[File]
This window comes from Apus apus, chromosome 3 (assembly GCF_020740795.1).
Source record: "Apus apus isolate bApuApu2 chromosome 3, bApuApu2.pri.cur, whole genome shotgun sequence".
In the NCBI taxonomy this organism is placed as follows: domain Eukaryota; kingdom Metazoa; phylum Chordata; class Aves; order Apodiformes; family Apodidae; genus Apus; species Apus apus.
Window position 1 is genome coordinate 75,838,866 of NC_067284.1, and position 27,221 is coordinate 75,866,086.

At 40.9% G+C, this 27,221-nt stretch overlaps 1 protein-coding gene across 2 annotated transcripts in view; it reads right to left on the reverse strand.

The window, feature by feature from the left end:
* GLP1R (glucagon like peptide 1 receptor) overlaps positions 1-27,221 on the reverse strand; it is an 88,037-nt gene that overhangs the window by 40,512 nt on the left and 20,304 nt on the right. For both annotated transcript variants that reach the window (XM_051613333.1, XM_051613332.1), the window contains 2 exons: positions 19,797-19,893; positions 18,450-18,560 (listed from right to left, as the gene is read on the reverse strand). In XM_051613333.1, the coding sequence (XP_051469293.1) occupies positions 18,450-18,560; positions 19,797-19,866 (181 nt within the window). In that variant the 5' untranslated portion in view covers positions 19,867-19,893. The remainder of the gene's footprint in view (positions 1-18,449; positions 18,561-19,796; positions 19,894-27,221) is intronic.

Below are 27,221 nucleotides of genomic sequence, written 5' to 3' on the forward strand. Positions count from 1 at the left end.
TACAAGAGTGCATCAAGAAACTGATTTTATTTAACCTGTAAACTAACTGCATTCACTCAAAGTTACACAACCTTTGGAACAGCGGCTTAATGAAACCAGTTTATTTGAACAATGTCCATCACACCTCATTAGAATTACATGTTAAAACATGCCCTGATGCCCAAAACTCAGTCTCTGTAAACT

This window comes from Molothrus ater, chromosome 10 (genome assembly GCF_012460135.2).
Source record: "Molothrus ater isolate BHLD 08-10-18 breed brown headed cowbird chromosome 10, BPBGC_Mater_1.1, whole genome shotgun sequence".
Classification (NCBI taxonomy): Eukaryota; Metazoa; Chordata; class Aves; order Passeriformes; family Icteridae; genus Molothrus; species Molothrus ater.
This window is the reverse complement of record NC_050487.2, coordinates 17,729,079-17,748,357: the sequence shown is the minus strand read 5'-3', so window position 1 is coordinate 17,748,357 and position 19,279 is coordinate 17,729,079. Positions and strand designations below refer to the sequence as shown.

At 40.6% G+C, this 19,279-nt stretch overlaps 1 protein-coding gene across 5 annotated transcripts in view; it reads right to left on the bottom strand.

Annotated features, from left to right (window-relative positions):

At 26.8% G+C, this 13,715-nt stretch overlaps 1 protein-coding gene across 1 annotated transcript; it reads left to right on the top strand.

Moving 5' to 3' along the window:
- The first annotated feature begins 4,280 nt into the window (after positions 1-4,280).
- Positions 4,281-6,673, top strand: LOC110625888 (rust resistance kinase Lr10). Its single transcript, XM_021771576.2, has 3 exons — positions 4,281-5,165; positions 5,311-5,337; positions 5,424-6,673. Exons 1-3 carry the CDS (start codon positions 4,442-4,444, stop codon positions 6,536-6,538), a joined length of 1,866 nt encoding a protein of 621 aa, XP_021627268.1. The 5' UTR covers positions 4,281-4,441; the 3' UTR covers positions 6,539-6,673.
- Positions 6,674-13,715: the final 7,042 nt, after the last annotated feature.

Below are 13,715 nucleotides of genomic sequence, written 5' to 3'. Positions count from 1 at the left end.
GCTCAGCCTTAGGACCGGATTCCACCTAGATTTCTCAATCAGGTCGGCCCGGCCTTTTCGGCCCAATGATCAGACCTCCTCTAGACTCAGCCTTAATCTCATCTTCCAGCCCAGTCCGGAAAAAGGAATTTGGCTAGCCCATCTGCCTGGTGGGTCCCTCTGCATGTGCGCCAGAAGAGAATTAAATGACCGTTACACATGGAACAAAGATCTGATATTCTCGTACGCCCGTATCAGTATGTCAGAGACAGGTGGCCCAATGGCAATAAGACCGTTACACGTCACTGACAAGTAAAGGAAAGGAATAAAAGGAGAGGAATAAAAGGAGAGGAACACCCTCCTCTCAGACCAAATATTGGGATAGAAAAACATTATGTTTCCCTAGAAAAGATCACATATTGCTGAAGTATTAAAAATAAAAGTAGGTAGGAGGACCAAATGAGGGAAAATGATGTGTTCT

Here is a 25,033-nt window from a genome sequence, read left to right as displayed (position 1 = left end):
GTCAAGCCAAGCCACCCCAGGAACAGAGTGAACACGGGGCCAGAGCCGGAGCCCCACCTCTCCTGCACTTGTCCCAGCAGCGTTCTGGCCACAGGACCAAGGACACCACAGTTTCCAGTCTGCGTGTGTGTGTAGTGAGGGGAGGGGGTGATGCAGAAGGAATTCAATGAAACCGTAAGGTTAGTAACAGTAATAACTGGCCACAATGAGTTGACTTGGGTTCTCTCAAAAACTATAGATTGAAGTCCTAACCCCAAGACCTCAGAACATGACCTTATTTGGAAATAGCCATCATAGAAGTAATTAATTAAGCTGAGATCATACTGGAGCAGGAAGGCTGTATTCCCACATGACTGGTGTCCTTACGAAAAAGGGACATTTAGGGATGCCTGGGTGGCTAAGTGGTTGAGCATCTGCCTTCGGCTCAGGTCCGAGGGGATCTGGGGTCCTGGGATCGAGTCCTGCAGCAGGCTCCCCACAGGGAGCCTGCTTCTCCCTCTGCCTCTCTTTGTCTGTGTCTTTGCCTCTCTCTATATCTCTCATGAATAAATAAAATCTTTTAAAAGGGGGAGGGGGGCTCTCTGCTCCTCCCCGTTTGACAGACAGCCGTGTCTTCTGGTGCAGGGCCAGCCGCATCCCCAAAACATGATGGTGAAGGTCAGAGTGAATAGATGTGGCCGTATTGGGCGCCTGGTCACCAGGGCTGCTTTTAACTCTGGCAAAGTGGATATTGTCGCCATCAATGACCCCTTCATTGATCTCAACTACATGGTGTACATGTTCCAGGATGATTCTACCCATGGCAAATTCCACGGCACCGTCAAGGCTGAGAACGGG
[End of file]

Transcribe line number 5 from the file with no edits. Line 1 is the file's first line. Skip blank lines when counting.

At 40.9% G+C, this 27,221-nt stretch overlaps 1 protein-coding gene across 2 annotated transcripts in view; it reads right to left on the reverse strand.